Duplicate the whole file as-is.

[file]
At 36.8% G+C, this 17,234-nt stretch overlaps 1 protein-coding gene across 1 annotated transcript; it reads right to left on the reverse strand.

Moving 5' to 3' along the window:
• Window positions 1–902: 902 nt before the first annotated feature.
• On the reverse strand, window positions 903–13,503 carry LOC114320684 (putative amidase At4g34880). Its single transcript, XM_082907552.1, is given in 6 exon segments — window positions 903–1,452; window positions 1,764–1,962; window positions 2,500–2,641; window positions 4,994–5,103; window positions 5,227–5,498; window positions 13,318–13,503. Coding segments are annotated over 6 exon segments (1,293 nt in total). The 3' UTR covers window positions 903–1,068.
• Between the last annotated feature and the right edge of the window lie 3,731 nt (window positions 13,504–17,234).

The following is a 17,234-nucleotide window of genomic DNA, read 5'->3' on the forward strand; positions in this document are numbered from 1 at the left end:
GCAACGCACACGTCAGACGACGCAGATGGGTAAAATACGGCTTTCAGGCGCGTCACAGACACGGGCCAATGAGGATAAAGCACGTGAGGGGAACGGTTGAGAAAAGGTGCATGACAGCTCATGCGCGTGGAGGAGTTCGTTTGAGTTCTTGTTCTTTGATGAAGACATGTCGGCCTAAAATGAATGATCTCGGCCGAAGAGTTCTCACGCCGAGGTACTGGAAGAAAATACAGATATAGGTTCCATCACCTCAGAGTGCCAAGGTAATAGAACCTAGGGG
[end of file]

At 36.8% G+C, this 17,234-nt stretch overlaps 1 protein-coding gene across 1 annotated transcript; it reads right to left on the reverse strand.

Moving 5' to 3' along the window:
• Window positions 1–902: 902 nt before the first annotated feature.
• On the reverse strand, window positions 903–13,503 carry LOC114320684 (putative amidase At4g34880). Its single transcript, XM_082907552.1, is given in 6 exon segments — window positions 903–1,452; window positions 1,764–1,962; window positions 2,500–2,641; window positions 4,994–5,103; window positions 5,227–5,498; window positions 13,318–13,503. Coding segments are annotated over 6 exon segments (1,293 nt in total). The 3' UTR covers window positions 903–1,068.
• Between the last annotated feature and the right edge of the window lie 3,731 nt (window positions 13,504–17,234).

The following is a 17,234-nucleotide window of genomic DNA, read 5'->3' on the forward strand; positions in this document are numbered from 1 at the left end:
GCAACGCACACGTCAGACGACGCAGATGGGTAAAATACGGCTTTCAGGCGCGTCACAGACACGGGCCAATGAGGATAAAGCACGTGAGGGGAACGGTTGAGAAAAGGTGCATGACAGCTCATGCGCGTGGAGGAGTTCGTTTGAGTTCTTGTTCTTTGATGAAGACATGTCGGCCTAAAATGAATGATCTCGGCCGAAGAGTTCTCACGCCGAGGTACTGGAAGAAAATACAGATATAGGTTCCATCACCTCAGAGTGCCAAGGTAATAGAACCTAGGGG